Ribble Cycles brought us one of the most eye-catching launches of 2021 with its new Ultra aero road bike. As well as a radical frameset that earned it the name Bat Bike during development, it comes with an innovative handlebar and some big aero claims.
Ribble says that all areas of the frame, fork, seatpost and handlebar were aerodynamically optimised with special attention paid to the integration of components.
The frameset features numerous truncated aerofoil tube profiles; airfoils with their tails chopped off, essentially – a principle you'll see followed on bikes from many rival brands.
Ribble says that it experimented with each tube’s chord (the widest part of the profile), moving it backwards and forwards to get the lowest drag across a sweep of yaw angles (the apparent wind – a combination of the bike/rider speed and direction, and the speed/direction of the wind).
The designers also looked at the width of the truncated trailing edge and the stability of each profile in crosswinds.
The lower section of the down tube, for instance, is a truncated airfoil with very flat sides. It’s optimised for use with a standard water bottle in place, the bottle finishing off the profile.
The fork legs go straight up from the dropouts, heading inwards only right at the top, while the disc brake calliper is hidden behind the fork blade so there’s clean airflow there.
Out at the back, the seatstays are positioned directly behind those fork blades so that they sit in their wake.
One of the most innovative features of the Ultra is its combined handlebar and stem. Ribble has come up with a new way of attaching the levers, eliminating the use of a conventional band mount. Instead, each lever is attached using a removable and adjustable plate. The plate is accessible via a cavity at the rear of the bar that allows the lever position to be adjusted.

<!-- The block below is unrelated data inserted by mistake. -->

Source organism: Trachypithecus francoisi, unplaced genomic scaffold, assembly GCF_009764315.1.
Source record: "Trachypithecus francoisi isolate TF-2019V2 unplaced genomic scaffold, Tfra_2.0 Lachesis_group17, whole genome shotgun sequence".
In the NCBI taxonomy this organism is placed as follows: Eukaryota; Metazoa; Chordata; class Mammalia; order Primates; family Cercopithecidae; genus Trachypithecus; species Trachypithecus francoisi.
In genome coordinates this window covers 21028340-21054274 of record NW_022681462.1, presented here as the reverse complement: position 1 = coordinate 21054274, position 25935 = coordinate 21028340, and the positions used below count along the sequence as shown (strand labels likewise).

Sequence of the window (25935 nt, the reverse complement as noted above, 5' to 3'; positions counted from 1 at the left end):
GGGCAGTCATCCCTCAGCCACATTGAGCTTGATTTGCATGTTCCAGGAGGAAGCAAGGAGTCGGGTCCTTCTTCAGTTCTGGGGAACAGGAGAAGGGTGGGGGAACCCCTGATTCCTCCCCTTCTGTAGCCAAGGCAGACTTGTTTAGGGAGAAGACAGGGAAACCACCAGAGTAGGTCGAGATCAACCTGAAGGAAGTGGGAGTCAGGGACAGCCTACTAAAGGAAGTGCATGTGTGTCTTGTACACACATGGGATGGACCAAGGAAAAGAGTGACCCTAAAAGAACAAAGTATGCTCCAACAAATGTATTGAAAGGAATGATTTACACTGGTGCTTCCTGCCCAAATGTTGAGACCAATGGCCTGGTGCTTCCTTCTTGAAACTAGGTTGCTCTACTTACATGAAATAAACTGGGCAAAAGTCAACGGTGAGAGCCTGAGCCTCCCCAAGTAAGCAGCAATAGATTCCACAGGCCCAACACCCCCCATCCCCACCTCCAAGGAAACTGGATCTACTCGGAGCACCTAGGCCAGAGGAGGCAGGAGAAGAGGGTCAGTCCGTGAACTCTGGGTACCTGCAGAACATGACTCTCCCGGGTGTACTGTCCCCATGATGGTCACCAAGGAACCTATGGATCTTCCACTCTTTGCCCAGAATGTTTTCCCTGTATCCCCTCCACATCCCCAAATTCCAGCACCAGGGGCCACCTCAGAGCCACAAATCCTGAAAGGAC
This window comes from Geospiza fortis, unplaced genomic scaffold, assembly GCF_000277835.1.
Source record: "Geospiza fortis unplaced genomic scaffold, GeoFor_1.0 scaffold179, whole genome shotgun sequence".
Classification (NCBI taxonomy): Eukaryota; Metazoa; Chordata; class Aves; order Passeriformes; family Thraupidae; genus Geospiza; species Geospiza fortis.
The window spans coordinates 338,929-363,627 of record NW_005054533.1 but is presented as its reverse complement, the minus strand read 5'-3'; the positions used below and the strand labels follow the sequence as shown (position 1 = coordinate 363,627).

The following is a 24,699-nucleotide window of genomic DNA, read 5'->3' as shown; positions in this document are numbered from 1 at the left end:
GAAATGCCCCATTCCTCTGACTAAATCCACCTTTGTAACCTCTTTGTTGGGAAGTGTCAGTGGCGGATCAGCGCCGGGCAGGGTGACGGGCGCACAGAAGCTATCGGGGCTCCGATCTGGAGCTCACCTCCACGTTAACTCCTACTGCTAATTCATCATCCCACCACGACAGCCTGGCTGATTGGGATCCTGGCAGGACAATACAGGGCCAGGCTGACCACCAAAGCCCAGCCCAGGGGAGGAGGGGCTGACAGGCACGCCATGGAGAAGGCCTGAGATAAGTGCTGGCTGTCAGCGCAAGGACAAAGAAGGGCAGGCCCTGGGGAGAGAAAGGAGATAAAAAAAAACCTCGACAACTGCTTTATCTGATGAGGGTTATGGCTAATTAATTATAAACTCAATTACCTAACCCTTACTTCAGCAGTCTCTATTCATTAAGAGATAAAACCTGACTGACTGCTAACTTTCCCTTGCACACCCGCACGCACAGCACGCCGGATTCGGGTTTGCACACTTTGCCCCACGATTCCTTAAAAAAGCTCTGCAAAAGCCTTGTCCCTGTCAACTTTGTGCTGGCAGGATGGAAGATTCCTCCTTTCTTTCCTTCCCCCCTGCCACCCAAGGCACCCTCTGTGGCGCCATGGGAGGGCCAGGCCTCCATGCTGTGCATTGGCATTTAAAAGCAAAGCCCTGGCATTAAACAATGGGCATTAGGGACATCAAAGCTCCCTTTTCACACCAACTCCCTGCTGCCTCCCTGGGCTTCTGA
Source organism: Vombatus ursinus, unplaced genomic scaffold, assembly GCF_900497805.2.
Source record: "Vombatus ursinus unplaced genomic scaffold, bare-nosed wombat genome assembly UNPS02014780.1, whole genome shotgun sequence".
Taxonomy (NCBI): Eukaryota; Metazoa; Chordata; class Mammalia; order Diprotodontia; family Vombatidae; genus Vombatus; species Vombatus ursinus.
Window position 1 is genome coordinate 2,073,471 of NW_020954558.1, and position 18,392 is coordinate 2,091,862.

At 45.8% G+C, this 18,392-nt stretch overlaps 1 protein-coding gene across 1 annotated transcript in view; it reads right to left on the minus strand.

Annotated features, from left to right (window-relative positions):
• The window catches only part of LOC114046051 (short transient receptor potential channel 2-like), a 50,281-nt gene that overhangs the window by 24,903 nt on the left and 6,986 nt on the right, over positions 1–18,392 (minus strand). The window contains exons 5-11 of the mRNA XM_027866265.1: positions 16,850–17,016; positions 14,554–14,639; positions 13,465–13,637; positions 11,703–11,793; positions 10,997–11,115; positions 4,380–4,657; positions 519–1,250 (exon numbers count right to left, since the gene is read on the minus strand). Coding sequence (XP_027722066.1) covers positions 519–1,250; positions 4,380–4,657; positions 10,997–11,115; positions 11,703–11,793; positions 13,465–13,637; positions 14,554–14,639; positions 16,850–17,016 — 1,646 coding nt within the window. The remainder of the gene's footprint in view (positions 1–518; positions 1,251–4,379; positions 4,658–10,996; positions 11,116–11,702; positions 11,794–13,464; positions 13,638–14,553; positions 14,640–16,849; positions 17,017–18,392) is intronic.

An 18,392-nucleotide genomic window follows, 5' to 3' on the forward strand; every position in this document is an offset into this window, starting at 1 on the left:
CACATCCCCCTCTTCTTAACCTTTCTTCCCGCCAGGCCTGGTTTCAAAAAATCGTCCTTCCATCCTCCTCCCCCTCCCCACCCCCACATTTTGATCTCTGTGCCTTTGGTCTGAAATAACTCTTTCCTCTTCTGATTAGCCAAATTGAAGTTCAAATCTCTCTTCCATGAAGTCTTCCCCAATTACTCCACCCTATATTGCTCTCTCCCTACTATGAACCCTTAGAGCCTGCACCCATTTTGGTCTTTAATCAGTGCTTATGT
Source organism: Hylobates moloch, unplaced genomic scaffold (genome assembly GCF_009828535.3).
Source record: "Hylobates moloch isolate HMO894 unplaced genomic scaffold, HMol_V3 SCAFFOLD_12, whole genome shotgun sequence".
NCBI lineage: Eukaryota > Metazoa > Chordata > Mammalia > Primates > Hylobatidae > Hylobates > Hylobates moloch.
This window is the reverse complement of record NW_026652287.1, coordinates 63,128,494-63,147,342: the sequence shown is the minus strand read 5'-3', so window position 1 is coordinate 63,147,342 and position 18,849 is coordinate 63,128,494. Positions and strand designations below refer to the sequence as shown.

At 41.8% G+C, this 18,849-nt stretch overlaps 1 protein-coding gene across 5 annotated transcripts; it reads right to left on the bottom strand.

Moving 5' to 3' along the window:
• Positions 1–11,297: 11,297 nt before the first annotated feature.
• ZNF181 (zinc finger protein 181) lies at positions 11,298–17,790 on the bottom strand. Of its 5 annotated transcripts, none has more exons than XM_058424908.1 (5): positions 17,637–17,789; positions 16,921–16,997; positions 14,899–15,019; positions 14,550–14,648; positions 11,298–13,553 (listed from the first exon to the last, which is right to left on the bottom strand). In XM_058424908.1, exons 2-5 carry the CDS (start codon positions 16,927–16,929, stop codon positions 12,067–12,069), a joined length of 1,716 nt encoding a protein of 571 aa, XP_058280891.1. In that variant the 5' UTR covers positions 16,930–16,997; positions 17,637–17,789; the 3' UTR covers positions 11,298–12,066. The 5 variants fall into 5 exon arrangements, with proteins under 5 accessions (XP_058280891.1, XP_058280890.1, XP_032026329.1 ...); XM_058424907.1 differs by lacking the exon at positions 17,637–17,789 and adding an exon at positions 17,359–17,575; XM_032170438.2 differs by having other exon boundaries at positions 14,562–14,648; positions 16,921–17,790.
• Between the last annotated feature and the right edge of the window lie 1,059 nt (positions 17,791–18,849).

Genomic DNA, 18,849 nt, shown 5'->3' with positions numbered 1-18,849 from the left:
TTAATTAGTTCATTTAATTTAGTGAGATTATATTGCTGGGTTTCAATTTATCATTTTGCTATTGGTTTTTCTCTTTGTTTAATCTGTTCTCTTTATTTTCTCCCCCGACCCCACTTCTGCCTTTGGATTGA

The new design gives Ribble more scope for altering the shape of the drop section and the transition between the tops and the drops.
One other key feature of the Ultra bar is the bulge on the top section that’s designed to generate a wake. In other words, it is intended to create an area of reduced drag for the rider to sit in. The fact that the bar is narrow means further aero gains.
Although Ribble doesn’t offer figures for the aero performance of the Ultra compared with models from other brands, it says that with a standard handlebar (as opposed to the new bar) fitted it is 54.9 seconds faster than its Endurance over 25 miles at 22mph (obviously, any bike moving at 22mph will cover 25 miles in the same time as any other bike moving at 22mph; bike brands calculate the wattage saved at a particular speed and convert that to a time saving). This is with a rider onboard.
Ribble says that with the Ultra’s new handlebar fitted, there’s a saving of 75.05 seconds over the Ribble Endurance with a standard handlebar of the same width at 22mph (obviously, the point made above about the time savings of bikes moving at particular speeds applies here too).
The Ultra Road is available in two models: Ultra SL R and Ultra SL.
The Ultra SL R’s frame (size medium) weighs a claimed 1,050g while the SL version is 250-300g heavier. A Ribble Ultra SL in a Shimano 105 build is £3,199 while a Ribble SL R in a Shimano Ultegra build is £4,299.
Many other builds are available and customisation is possible through Ribble’s online Bike Builder tool.
Mat has been in cycling media since 1996, on titles including BikeRadar, Total Bike, Total Mountain Bike, What Mountain Bike and Mountain Biking UK, and he has been editor of 220 Triathlon and Cycling Plus. Mat has been road.cc technical editor for over a decade, testing bikes, fettling the latest kit, and trying out the most up-to-the-minute clothing. We send him off around the world to get all the news from launches and shows too. He has won his category in Ironman UK 70.3 and finished on the podium in both marathons he has run. Mat is a Cambridge graduate who did a post-grad in magazine journalism, and he is a winner of the Cycling Media Award for Specialist Online Writer. Now over 50, he's riding road and gravel bikes most days for fun and fitness rather than training for competitions.